That old saying about how the more things change, the more they stay the same popped into my head when I went looking for a little background info to go with a cool photo of an old B.V.D. underwear plant, one of several old garment factories in Crisfield, Md.
We’ve all heard about modern-day clothing and shoe companies that find their way to far-flung places in Asia and Africa where labor costs are lower and regulations aren’t as strict or costly. Remember how Nike got in all kinds of public relations hot water over making products in overseas “sweatshops?”
That same sort of thing was going on at the turn of the 20th century, only back then it was small towns in places like the Delmarva Peninsula that played the modern-day role of undeveloped countries. Big-city labor unions were just starting to flex a little muscle in the 1890s. They succeeded in driving up garment-industry wages by a notch or two while also demanding improvements to working conditions.
The companies felt that these steps posed too great a risk to the razor-thin profit margins that have always characterized the clothing trade. They went looking for places where labor costs weren’t going up and new rules wouldn’t get in the way. That led them to places like Crisfield, a waterfront town that sits at the mouth of Daugherty Creek and within sight of Tangier Sound.
Crisfield’s main claim to fame in Delmarva lore is mostly a matter of oystering and crabbing. The garment-factory chapter in its story doesn’t get nearly as much attention. The town’s first clothing factory was a coat maker, The Crisfield Manufacturing Company. A branch operation of a larger firm, L. Grief & Co., it was established on Main Street during the early 1890s. A few years later, in 1898, the Horsey factory started up a shirt-making operation on Third Street. In 1919, founder I. Purnell Horsey sold out to the Erlanger Company, at which point the facility became known as the Crisfield B.V.D. factory.
The picture up top here shows that factory building with a group of its workers standing out front. It’s probably from around 1930. These were not small operations. At its height, the B.V.D. factory had more than 100 workers. Later, in 1939, it was sold to a company called Rosenbloom, Inc., which made uniforms for the armed forces. Another company—this one with the entertaining name of His Nibs—made pajamas there in the postwar years.
Alas, the building is no more. It was destroyed by fire in the late 1950s.
Other garment factories operated here as well. There was a big one on Mariners Road and another on Maryland Avenue and a yet another on Locust Street. According to a brief history of the industry’s heyday published in the Crisfield Times in 1972, these factories provided employment for more than 500 locals, most of them women who didn’t have very many other job opportunities available to them in those days.
That same article ends with a really fun twist, in which the unnamed author ties the history of the clothing factories with the lifestyles of the more celebrated local watermen.
For many years Crisfield garment factories were economic blessings to families with low incomes and for women for whom no other employment existed. During the days before social security and various welfare benefits, the old and the handicapped had “tough sledding” indeed. There were many instances where the women folk of the family were the only breadwinners, especially if the mother was a widow or the father was incapacitated.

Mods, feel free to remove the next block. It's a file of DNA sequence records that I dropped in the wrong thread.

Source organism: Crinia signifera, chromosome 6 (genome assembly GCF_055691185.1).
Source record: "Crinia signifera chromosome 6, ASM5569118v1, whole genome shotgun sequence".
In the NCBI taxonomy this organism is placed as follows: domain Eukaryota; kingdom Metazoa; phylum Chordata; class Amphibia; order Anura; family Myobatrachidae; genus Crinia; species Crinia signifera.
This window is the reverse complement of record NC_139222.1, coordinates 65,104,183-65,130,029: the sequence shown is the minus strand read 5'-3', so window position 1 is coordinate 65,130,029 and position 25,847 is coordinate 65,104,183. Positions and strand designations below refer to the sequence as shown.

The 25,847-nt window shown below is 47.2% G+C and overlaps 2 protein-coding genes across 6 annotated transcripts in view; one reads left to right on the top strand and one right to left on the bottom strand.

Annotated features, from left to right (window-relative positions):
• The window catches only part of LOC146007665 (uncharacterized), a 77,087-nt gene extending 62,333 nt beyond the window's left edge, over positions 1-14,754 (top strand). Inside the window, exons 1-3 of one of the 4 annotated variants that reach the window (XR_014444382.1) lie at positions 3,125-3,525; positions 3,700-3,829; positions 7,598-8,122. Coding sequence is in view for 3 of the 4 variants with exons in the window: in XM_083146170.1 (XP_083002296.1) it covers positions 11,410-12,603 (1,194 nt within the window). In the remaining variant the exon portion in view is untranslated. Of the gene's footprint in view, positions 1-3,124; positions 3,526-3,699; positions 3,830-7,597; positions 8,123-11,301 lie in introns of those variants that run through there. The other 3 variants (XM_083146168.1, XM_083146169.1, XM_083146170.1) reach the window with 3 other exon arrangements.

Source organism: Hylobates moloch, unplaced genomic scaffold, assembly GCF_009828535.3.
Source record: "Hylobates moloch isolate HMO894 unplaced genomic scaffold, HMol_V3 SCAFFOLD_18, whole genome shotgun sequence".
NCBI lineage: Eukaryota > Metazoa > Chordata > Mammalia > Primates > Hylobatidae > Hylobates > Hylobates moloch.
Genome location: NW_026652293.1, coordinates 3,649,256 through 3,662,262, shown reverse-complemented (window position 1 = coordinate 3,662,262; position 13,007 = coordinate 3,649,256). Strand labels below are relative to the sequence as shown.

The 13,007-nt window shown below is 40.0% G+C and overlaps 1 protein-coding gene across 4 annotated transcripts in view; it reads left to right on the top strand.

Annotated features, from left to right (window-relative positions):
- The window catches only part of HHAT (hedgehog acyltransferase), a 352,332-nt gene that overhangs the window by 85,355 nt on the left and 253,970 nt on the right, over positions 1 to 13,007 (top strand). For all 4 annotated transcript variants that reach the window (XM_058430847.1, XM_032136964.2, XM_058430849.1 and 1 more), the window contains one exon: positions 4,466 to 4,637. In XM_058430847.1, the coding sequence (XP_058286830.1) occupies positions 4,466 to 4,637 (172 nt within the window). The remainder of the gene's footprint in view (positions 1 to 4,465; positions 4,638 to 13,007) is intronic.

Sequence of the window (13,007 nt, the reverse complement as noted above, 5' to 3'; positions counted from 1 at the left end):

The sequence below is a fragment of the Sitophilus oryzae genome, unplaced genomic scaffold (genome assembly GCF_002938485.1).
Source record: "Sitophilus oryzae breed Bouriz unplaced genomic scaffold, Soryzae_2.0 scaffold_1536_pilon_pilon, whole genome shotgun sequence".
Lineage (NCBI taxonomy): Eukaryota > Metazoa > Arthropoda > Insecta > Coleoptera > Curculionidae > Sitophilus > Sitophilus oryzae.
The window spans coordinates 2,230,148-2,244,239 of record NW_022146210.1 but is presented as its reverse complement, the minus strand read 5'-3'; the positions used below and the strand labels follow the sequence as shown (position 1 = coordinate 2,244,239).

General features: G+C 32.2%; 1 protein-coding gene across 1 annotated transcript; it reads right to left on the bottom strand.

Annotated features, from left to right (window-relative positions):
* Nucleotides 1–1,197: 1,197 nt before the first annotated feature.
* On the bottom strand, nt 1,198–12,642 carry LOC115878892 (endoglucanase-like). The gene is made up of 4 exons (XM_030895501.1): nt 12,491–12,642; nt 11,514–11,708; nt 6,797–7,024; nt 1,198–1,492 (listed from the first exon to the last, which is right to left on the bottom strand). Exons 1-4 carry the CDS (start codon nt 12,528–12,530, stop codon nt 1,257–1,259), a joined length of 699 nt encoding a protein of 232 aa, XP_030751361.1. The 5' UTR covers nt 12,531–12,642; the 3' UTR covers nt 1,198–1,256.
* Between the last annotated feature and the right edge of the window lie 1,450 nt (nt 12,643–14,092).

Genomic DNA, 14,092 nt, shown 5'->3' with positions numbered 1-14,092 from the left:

On the other hand, from time immemorial some watermen of the area crabbed during the summer months and “holed up” during the winter while their wives and daughters worked every day at one of the factories to support the families.
These watermen emerged from their “hibernation” each week day to exchange gossip brought home from the factories by their wives and to engage in a battle of words to solve the world’s problems around the hot stove of a country store. During these months the wife made the living, did the cooking, performed the house work, raised the children and made the home her husband’s “castle.”
In only a few isolated instances does this condition still exist, but there are still old timers around who refer to those years as the “good old days.”
The last garment factory in Crisfield shut down in the early 1970s. By then, the industry’s shift to overseas manufacturing was well under way.
I know that lots of other Delmarva towns had garment factories in the 20th century. Here, for instance, is a brief piece about the industry’s history in Milton, Del. Someday I hope to try and look into this topic in more detail, so if you know the name of or stories about an old factory in your town, let me know in the comments. I’ll keep a list for that day when I get a chance to start hunting around.
—posted by Jim Duffy on July 27, 2018
Copyright Secrets of the Eastern Shore/Whimbrel Creations LLC
• You can read the full 1972 article from the Crisfield Times here in a PDF format. (Oddly, it is posted on the web archives of the New Brunswick, N.J. Free Public Library.)
• If you do go over to read that old article, I suspect you may also be interested to read over the sweet “Christmas Message to Smith Island” that is up at the top right of the newspaper page.